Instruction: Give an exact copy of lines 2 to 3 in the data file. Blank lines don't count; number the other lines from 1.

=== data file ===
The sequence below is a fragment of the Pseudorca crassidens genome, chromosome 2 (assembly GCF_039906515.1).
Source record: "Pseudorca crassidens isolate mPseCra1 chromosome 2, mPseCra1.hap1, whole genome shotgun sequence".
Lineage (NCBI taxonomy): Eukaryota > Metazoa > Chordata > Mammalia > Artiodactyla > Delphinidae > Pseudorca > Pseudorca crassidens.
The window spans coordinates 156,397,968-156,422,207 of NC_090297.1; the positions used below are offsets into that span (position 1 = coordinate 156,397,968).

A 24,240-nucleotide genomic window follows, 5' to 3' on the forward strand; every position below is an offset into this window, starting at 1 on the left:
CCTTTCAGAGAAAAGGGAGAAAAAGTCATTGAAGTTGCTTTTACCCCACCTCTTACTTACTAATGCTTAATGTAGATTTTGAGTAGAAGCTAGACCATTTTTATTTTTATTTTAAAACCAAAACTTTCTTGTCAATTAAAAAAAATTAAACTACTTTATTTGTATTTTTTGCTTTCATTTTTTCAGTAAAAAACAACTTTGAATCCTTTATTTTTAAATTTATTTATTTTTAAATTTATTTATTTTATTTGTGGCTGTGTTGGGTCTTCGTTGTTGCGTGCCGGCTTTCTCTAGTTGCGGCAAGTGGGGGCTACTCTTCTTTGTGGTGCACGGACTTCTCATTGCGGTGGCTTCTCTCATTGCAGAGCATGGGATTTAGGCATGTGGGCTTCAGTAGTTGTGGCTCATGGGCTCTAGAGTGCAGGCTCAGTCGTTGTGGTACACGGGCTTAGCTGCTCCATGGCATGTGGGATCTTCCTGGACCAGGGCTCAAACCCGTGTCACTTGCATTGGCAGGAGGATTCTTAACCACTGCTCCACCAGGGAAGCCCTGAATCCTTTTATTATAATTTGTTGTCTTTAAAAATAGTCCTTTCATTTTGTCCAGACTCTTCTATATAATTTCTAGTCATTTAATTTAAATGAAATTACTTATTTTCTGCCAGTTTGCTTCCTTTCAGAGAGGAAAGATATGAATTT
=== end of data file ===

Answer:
Source record: "Pseudorca crassidens isolate mPseCra1 chromosome 2, mPseCra1.hap1, whole genome shotgun sequence".
Lineage (NCBI taxonomy): Eukaryota > Metazoa > Chordata > Mammalia > Artiodactyla > Delphinidae > Pseudorca > Pseudorca crassidens.